There was a time when finding the best Netflix anime was more of a case of picking through scraps rather than the embarrassment of riches it is today.
After a small offering initially, Netflix has grown its anime profile and now boasts some of the best anime around. The streamer even produces its own series and movies these days, working with both Japanese and Western studios to build out its library, and making it a serious competitor to Crunchyroll (opens in new tab), Hulu (opens in new tab) and similar services.
Whether you’re new to anime, or you're familiar with the subject and you simply want to see what's on offer, this list is here to help you find some of the highlights on Netflix.
As well as our Netflix list, we've got a comprehensive list of the Best Anime (opens in new tab)you can find anywhere, but, within that, you may be surprised to discover that quite a few of them are on Netflix.
Below, we've rounded up 11 different Netflix anime that you can watch right now in both the US and the UK. We'll keep this updated with new entries as they come and go from the streamer.
Neon Genesis Evangelion
Evangelion combines two things that shouldn't go together – psychological drama and mech combat. Even though this original series is known for the varying quality of its episodes due to budget constraints, the fights are really something else. Instead of a typical strong protagonist who all but storms into battle, Evangelion has Shinji Ikari – an awkward, depressed teenager who would rather be anywhere else, but who always gets into the robot in hopes his father will finally acknowledge him.
This results in fights that are short, brutal and genuinely tense. The rest of the show is just as engaging, with plenty of betrayal, scheming and the looming end-of-the-world terror. Netflix has the original TV show as well as the movies Death & Rebirth and End of Evangelion – not to be confused with the new movie adaptations, which you can find on Prime Video (opens in new tab) in the US and the UK.
Anime with anthropomorphic animals certainly aren’t going to for everyone, but you should still give Beastars a chance even if it doesn't sound like your sort of thing. It didn’t just turn its characters into animals for fun – this is an anime that really digs deep into what would happen if an animal’s primal urges caused it distress, in a way that's familiarly human.
Beastars gave a lot of thought to what a world populated by beings that still have animalistic traits would look like, but that also have their own sexuality, family relationships and…the concept of capitalism to deal with.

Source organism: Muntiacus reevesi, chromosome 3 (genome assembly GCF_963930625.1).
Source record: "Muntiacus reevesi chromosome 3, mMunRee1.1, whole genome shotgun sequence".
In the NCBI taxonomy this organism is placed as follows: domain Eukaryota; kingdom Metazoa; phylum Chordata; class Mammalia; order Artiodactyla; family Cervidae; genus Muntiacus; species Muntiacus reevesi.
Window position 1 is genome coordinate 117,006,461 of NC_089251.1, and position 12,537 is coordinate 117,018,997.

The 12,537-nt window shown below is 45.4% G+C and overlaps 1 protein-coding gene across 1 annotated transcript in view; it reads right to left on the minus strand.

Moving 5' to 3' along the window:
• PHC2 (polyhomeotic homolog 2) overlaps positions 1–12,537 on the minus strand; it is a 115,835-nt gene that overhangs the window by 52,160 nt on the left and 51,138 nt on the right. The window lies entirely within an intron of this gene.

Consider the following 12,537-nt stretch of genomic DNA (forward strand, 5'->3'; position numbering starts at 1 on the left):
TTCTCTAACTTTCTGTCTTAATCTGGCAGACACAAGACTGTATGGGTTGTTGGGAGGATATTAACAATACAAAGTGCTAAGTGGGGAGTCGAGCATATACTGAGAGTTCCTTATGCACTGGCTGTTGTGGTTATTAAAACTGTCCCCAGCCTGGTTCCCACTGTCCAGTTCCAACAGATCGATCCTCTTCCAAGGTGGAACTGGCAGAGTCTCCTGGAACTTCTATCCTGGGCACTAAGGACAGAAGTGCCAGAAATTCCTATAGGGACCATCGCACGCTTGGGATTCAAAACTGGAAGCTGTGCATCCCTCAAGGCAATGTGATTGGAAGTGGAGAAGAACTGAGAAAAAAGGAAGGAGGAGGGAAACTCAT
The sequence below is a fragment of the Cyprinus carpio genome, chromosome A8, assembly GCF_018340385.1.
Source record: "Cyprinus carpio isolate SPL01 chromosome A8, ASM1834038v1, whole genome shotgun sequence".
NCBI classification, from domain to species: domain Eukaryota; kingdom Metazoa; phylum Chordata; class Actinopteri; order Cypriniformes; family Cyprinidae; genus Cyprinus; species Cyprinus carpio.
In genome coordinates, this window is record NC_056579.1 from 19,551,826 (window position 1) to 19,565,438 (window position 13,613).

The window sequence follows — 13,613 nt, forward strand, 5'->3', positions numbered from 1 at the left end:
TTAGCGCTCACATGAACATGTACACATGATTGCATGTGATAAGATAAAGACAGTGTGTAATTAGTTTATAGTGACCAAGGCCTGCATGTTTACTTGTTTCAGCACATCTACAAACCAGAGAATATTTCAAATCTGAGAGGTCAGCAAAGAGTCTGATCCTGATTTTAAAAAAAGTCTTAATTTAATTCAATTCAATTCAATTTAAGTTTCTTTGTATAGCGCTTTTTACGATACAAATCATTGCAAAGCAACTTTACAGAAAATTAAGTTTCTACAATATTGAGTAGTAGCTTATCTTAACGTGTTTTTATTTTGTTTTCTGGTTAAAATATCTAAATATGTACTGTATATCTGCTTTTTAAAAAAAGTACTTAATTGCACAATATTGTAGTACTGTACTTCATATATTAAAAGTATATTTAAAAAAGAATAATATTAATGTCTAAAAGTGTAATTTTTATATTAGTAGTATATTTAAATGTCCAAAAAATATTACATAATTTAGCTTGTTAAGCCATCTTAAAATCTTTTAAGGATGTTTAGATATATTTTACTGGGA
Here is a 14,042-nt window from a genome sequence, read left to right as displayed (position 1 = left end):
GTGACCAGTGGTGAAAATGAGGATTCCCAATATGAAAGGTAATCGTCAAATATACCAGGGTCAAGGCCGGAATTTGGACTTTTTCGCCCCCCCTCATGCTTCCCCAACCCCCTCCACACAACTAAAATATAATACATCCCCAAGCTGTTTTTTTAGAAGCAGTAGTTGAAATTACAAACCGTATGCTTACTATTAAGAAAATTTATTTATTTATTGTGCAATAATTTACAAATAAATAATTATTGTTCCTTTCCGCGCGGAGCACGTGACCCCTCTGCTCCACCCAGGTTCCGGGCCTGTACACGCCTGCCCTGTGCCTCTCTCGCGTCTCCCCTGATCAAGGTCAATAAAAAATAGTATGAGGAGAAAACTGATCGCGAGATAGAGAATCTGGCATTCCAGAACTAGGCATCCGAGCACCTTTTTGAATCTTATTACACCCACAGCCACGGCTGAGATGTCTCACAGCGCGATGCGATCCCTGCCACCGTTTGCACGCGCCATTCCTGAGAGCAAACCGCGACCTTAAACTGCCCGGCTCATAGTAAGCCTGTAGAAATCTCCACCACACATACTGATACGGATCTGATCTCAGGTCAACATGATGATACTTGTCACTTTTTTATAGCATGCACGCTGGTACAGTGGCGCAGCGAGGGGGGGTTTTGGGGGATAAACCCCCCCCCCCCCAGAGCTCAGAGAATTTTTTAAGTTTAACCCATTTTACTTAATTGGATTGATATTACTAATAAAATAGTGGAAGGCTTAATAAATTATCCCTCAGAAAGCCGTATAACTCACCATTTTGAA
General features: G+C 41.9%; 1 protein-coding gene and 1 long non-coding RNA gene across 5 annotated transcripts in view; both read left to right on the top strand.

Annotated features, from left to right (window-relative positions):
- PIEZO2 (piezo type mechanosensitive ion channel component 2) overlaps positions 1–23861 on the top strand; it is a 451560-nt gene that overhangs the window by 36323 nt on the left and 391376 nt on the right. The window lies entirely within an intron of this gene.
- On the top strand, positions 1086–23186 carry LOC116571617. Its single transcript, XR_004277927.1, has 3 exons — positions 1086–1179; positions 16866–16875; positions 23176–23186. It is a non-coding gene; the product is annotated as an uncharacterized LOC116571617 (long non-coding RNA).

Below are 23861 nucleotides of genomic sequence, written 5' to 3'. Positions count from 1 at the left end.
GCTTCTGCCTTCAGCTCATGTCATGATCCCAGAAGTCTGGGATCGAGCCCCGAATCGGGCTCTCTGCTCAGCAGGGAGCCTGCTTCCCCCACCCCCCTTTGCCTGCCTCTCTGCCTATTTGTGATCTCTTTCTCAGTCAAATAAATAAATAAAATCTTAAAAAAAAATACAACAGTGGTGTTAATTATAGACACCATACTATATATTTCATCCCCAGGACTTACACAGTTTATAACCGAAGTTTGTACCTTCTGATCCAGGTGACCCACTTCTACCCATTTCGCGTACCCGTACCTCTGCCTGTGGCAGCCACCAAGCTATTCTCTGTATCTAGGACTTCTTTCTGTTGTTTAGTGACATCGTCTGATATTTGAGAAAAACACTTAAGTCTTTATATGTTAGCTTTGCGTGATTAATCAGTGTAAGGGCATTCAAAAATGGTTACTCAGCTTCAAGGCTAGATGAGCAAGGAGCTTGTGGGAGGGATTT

It’s an interesting setup, buoyed by some great character writing and animation, going for tense and mysterious character exploration rather than slice-of-life fun. Beastars is simply different in a good way.
Pokémon Indigo League
Netflix doesn’t have all seasons of Pokémon (opens in new tab) in its catalogue, but sometimes the original is the best. The Indigo League seasons are when so many fans discovered the series, and they roughly cover the same territory as the first two Game Boy games, Red and Blue, as Ash Ketchum looks to become a Pokémon master by capturing and training the titular monsters.
This might be a good time to discover why Pokémon is one of the most popular anime the world over, teaching us the value of being kind to others and never giving up.
Red panda Retsuko is a normal office worker – underappreciated, flooded with work and perpetually looking for that one thing that may give her happiness, whether that’s a partner or a new career. When it all gets too much, Retsuko lets loose by singing death metal at her local karaoke bar.
In many ways, Aggretsuko is something of the Bridget Jones of anime, focusing on a young woman trying to navigate modern life. This Netflix (opens in new tab)show is very relatable and funny, and it’s very likely that Retsuko will grow on you so much that you'll cheer for her in every moment where she manages to stand up for herself.
Little Witch Academia
The animation quality of this one is simply ridiculous – it’s a great show to watch in the most literal sense of the word. As the name suggests, Little Witch Academia follows life at a school for witches. Atsuko comes from a non-magical family, but she wants to become a witch, come what may – unfortunately she isn’t particularly great in school, either.
Thankfully, Atsuko is everything an enjoyable anime protagonist so often is – open-minded, friendly and determined to do her best. Little Witch Academia is mostly regular high school anime with a fun dash of magic.